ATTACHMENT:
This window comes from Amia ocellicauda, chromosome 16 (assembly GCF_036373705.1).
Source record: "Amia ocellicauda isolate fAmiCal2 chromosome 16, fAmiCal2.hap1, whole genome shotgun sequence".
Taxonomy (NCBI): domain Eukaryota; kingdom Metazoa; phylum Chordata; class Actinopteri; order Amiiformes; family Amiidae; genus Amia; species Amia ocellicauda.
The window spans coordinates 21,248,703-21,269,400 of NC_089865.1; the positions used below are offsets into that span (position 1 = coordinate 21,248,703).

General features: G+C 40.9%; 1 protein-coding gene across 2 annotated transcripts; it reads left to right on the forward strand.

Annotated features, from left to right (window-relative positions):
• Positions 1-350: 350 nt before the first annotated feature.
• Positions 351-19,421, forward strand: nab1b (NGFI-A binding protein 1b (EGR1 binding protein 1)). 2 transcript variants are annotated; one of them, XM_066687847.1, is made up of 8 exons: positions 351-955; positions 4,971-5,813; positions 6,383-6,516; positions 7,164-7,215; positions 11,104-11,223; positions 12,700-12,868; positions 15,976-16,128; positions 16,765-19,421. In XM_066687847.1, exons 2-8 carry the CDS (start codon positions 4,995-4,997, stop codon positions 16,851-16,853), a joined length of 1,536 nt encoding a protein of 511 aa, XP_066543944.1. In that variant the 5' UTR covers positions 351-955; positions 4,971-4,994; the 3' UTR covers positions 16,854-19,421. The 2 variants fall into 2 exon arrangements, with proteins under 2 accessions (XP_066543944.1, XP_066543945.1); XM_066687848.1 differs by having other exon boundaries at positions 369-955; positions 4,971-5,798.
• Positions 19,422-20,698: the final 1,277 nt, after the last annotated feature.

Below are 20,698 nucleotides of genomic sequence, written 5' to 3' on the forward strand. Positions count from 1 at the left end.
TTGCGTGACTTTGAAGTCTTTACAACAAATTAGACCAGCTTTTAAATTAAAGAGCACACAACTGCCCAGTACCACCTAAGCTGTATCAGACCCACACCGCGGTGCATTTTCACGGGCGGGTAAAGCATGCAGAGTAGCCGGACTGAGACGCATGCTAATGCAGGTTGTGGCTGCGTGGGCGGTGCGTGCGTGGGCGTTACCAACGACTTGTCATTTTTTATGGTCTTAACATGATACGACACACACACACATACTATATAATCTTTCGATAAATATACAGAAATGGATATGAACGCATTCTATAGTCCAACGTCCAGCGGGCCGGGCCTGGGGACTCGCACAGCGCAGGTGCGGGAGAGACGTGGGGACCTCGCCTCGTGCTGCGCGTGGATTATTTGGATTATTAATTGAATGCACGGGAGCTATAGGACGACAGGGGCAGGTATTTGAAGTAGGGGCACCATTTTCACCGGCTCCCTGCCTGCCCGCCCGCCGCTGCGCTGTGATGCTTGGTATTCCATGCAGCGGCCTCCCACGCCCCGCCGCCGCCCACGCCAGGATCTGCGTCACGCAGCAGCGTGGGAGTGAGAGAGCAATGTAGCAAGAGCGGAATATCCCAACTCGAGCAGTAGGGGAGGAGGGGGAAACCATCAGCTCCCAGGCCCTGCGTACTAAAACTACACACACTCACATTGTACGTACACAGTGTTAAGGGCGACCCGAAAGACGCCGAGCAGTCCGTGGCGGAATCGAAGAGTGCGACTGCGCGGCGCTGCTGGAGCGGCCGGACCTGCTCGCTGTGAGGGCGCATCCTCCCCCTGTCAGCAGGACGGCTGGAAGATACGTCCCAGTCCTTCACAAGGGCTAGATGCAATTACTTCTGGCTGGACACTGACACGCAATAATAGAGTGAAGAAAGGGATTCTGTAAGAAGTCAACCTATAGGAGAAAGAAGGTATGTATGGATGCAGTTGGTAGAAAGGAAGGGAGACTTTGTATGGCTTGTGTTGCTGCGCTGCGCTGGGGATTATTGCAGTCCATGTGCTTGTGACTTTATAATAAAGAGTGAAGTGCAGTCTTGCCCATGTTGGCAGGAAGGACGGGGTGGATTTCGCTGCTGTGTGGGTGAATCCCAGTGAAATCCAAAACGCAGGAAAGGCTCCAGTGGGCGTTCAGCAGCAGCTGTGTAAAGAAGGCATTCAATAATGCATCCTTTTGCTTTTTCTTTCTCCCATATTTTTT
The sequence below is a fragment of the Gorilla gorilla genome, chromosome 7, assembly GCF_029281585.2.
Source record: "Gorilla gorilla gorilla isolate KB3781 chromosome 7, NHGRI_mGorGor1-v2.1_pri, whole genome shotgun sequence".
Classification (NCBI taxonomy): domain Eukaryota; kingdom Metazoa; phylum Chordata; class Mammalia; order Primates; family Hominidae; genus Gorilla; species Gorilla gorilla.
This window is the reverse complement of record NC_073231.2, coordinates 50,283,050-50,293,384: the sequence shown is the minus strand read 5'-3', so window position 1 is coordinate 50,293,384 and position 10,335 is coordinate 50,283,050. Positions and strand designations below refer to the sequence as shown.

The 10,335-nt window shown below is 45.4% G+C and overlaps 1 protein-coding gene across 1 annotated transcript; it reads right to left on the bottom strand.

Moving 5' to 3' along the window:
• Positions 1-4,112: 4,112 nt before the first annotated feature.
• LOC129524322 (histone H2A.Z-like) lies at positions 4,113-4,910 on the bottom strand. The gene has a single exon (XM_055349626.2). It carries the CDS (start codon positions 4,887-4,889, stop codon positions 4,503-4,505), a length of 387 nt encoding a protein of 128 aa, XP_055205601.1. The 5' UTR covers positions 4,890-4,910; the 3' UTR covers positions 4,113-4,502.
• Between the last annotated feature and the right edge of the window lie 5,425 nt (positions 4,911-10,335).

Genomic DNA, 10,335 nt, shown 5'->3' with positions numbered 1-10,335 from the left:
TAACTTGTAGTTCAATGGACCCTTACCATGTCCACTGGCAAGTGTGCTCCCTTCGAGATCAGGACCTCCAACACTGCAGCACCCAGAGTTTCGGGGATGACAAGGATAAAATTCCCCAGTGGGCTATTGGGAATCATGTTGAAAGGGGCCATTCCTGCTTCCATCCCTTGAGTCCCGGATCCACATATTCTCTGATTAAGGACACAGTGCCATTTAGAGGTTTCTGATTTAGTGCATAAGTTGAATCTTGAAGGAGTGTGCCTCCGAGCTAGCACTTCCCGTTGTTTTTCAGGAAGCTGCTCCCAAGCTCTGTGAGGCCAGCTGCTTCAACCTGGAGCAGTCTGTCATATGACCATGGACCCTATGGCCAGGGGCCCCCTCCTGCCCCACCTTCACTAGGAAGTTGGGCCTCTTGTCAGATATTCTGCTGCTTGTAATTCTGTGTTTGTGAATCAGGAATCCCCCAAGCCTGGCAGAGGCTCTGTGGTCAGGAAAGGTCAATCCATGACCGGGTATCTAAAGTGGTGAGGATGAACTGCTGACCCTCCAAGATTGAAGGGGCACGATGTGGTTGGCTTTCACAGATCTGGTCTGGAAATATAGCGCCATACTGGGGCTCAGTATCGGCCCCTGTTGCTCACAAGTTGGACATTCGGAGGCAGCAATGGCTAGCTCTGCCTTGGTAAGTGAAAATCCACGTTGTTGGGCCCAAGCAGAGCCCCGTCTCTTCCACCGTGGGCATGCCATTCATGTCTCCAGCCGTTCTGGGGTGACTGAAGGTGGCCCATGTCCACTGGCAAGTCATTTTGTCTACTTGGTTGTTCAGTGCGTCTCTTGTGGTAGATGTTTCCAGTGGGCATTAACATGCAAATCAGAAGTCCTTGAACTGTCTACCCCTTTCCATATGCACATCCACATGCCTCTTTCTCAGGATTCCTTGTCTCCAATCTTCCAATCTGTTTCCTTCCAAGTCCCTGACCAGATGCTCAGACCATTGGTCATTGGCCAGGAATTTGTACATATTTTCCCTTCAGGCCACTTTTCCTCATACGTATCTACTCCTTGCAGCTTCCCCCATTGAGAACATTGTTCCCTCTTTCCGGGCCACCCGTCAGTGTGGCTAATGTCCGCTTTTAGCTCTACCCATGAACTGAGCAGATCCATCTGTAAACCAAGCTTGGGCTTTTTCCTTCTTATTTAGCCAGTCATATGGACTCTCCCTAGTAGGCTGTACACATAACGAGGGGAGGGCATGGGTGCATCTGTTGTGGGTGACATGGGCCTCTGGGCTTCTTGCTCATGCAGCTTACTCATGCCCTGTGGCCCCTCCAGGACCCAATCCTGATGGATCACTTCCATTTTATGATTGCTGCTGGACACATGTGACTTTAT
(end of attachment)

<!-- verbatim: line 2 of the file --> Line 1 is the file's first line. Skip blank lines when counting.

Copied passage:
Source record: "Amia ocellicauda isolate fAmiCal2 chromosome 16, fAmiCal2.hap1, whole genome shotgun sequence".